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Scott Brookman uses sounds of the past to create a thoroughly modern musical career.

Pop Goes the Music

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Scott Brookman's pop sounds fit nicely into a society where the computer is king and where popular culture casually reinvents itself each day. In a world of Internet marketing and recording downloads, the beautiful mesh of melody and technology on Brookman's recent CD, "For Those Who Like Pop" makes for pure modern music that's derived directly from the past.

Recorded at his home primarily with a synthesizer and a digital eight-track board, and marketed mainly via the Internet, the CD is a clever collection of tunes that Brookman terms "postmodern music." It's not techno-pop, he explains, but rather a healthy combination of humanity, technology and melody.

"It doesn't sound too non-human," the 36-year-old Virginia Commonwealth University adjunct writing professor explains, adding that his goal was simply to make "good-feeling, good-sounding pop music."

Brookman expresses frustration that some still equate "pop" with classic rock or the corporate rock business. For Brookman, pop is an outgrowth of '60s and '70s musical influences enhanced by the development of modern recording and communication technologies.

"It's recycling in a good way, a fun way. You still have to know all the music stuff," Brookman says of recordings that rely on remixes, samples and multilayered effects. He gladly asserts that pop is rooted in "old school tradition ... [but] adding a new spring to it. ... Pop is that free; it incorporates almost anything. The melody is really the thing."

The varying styles included in the "pop" category are more widely embraced in Japan and France than in this country, Brookman says, but thanks to the Internet, it's easy to get the music out to everyone. His songs are not hooked into the exploding MP3 technology that allows listeners to download songs from a Web site without the fuss of going to a store and buying the CD. But his music is posted on several audio Web sites and, like most new releases, tunes from "Pop" can be heard on the popular amazon.com site as well as at cdnow.com and cdu2.cduniverse.com.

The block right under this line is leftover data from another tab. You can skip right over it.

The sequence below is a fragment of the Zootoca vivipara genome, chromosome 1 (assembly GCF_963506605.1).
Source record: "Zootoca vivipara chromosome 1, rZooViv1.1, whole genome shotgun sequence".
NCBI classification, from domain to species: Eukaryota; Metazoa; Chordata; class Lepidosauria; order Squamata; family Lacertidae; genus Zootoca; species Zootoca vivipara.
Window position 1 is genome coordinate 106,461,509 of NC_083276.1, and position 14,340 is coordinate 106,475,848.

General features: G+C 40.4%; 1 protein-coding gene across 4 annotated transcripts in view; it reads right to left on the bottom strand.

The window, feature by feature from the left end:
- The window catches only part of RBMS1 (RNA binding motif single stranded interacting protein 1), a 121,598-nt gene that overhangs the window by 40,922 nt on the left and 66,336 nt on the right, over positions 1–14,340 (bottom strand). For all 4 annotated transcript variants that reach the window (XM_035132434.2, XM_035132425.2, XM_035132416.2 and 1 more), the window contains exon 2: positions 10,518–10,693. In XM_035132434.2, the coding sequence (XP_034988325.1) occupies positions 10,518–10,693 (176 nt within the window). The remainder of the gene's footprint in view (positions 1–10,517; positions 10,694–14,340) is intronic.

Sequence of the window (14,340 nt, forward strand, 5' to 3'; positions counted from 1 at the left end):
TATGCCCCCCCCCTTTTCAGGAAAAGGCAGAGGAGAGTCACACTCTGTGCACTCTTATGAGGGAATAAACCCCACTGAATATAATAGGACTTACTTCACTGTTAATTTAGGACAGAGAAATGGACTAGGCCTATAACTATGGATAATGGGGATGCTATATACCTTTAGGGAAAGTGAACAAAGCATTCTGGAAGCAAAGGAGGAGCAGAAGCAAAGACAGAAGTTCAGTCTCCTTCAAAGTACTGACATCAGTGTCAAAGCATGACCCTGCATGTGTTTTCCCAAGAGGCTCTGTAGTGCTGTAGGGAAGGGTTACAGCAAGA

"Very little has happened that's not somehow a part of the Internet," Brookman says. Although he has had "limited success with this release through a good old-fashioned direct mail campaign," he says "nearly all of the sales ... have some relationship to the Net either through more obvious online retailer sales all the way down to making friends via e-mail."

The disc is fronted by Twee Kitten, a small California label, and Brookman says Vivid Sound, a Japanese label, wants to release it abroad. Red Eye, a Chapel Hill group, also distributes the product.

Lush with obvious Brian Wilson, Burt Bacharach and '60s television- and movie-score influences, Brookman and friends Ashley Bell and Jim Johns weave keyboard effects and drums around layers of harmonies to create a melodious yet eccentric musical mix. Each song is a little world unto itself with its own characters and possibilities.

"Pop is supposed to be [simple]," Brookman says. He explains that the keyboard voicings are influenced partly from Carole King and Todd Rundgren; his multilayered harmonies frequently recall the Beach Boys' glory days.

The part-time professor started playing guitar as a teen and only got serious about keyboards "four or five years ago."

Sick of rock music relying on distorted guitars or acoustic sensitivity — "Don't get me started," Brookman warns with a grimace — he began recording his project about a year ago. There's nothing particularly fancy about his gadgets: the effects come mainly from a 9-year-old Ensoniq synthesizer hooked to a computer with a midi cable. The sonic results, however, are considerable.

He and Bell recently purchased new computers and have plans for more music projects; Brookman hopes to go into music full time, recording CD and advertising projects. Live shows, however, aren't on the agenda. "You're showing up with your computer … what would that be?" Brookman asks with a shrug.

Brookman's not really a part of any hip music scene and that's OK by him. He's content to compose his familiar-yet-new melodies and post his music on the Internet.

"I'm kind of an idiot savant type," he says with a smile. "You can take 'savant' off if you want

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